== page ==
A Reflection on Rape and Disability

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It started with a brunch then a casual and impromptu photo shoot in the lower east side. Suddenly the rain came pouring but instead of running for shelter my friend  P. and I  danced under the rain. As we got in a cab P.  and I started talking about our college days. She casually stated “I remember that time I almost got raped”, no tears, not an ounce of emotion. This wasn’t the first time a female friend recounted tales of harassment and/or assaults. You always hear how victims often do not speak up but these conversations happen quite often amongst friends, whether during a walk, in a bathroom or the back of a cab.

Womyn, the countless times we have been catcalled, felt unsafe at night, groped on public transportation, assaulted by a family member. These are obviously not ok and several factors are to blame;

-Being raised in a society that teaches girls to cover themselves to avoid rape but no conversation with boys about consent.

-A society that caters to men whereas their words are more valuable than a womyn’s

-A society that blames the victim rather than hearing what she has to say

-A judicial system so flawed that a judge who was in the same fraternity as the rapist’s father decides to be more lenient in his sentencing.

I could go on and on but what is even more troubling is how casually these conversations insert themselves in everyday conversations. As if we know no one has our back, no one will ever have our back so we suffer in silence, we get angry in silence and we become each other’s therapists.

4 year ago, for my senior thesis, I wrote about the exclusion of people with disabilities in International Development. During my research, I became particularly interested in Disability and Health and some statistics scared the hell out of me:

-80% of women with intellectual disabilities have been raped (Sorenson, 2000)

-83% of women with disabilities will be assaulted in their lifetime (Calenti-Hein and Schwartz, 1995)

-50% of girls who are deaf have been sexually abused compared to 25% of hearing girls (Sullivan, Vernon & Scanlan 1987)

The fact is, people with disability experience sexual violence at a higher rate than those without disabilities.

Womyn with disabilities are seen as more vulnerable.  In some cultures because of the misconception that PWDs do not have sex, they are believed to be STD free thus making them a favorable target. If this is not scary enough, in some parts of our world some believe that having sex with a disabled person can cure HIV/AIDS.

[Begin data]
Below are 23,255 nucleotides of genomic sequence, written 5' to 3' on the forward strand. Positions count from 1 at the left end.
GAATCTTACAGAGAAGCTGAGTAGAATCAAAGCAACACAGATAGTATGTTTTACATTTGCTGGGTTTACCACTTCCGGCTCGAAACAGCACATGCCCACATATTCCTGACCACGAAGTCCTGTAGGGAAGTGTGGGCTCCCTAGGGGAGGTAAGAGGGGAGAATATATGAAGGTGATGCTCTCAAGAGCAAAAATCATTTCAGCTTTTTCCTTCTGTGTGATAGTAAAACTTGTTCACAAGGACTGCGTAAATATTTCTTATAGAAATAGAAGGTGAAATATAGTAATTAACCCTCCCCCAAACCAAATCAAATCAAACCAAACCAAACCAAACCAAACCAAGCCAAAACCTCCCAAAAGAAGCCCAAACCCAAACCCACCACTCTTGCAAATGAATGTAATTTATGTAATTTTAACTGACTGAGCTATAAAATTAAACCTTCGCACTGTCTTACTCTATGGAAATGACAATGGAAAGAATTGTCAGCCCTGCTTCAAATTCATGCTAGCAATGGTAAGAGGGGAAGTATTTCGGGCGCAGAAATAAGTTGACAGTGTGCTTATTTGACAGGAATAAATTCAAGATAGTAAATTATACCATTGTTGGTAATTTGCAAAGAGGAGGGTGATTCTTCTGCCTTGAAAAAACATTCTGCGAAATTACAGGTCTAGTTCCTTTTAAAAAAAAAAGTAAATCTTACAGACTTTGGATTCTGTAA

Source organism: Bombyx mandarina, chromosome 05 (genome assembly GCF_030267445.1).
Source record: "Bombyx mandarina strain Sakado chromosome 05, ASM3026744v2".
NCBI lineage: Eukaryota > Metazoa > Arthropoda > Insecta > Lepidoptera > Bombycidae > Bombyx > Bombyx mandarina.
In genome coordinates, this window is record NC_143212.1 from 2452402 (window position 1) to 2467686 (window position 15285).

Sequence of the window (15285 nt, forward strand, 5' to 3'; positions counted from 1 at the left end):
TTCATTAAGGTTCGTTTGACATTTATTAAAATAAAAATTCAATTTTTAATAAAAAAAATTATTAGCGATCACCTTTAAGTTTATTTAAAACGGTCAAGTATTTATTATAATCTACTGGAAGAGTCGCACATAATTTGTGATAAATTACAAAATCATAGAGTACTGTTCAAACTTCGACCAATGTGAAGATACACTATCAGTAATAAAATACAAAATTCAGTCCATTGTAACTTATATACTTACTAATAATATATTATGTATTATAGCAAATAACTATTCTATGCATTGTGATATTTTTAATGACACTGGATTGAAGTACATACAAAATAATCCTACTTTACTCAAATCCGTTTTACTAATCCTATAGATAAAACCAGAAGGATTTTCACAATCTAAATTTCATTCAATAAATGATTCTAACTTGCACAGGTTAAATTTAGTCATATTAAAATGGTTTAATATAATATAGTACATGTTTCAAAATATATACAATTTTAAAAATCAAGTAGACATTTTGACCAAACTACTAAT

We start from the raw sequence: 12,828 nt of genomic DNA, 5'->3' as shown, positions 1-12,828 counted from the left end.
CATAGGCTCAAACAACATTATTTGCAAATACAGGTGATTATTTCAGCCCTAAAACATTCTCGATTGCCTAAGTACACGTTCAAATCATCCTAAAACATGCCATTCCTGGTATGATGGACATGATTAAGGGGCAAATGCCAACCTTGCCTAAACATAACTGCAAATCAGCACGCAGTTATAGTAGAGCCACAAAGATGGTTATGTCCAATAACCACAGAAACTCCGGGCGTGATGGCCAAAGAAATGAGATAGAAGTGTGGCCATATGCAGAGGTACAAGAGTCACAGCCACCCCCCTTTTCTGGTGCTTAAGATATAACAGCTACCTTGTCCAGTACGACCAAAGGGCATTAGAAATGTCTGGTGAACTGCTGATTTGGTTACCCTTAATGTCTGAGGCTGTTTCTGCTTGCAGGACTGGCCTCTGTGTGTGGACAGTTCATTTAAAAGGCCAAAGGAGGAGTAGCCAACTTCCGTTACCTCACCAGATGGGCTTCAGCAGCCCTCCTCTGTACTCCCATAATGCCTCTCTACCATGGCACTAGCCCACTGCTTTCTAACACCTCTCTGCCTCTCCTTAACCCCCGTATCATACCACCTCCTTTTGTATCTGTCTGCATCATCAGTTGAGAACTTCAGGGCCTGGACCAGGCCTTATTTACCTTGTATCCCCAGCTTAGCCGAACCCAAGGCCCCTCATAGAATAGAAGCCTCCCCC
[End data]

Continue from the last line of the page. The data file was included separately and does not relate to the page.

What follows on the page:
WE are guilty and our school system is guilty for not raising feminist boys, for not teaching them about consent,  Our media is guilty and college campuses are guilty for protecting rapists by somehow making it more about their accomplishments rather than their violent and heinous crimes. I hope that whoever has gone through sexual harassment or assault can one day see themselves as a survivor rather than a victim.

-Mama Cax

(I am well aware that both men and women are capable of being both offenders and victims. In the wake of an unfair sentencing of the Stanford rapist, I decided to write this post which is solely my  personal opinion about the rape of women by men in the U.S.)


2 thoughts on “A Reflection on Rape and Disability

  1. Great article!!!! I was just having this conversation with some close friends and family member it’s crazy how a lot of people I know living normal life ( with a past of sexual assault) and feeling that they might chastisize if they spoke about it and it’s very sad.


  2. Wow some really good points. I decided to barely go on most social medias and seldom watch the news. I didn’t know about this since this morning. Being blunt. Being female is scary s:(:( sometimes. We live in a world, where women have to be in fear of things like this. We are forced to conceal yourself so, that men won’t have “excuses”. It’s sickening. Rape is honestly one of the things that freak me out and being an older sister and daughter I worry about the women in my life and the other billions around the world . They are prey to senseless predators. We are catcalled, stared at, followed, all because men think it’s amusing. No I we do not like it. We wear what we want for us not you.I really think it is based on the lack of education and the hard lock society puts on openly talking about sex, rape and violence. So many go through it, so why not talk bout it. Those PWDs stats were scary, a person should not be preyed on because they are an easy target. I sometimes dream of a world in the future, where a man or woman who commits this heinous act gets a harsher sentences. Not just with these acts, but the justice system as a whole.My biggest issue with our country is we love to stick to the past. Times charge , so why not revise laws that were created for a young country ;it’s been 200+ years. Let us grow and improve. This is what I want to tattoo on the foreheads of the ignorant fools that sit on their high chairs on capital hill.


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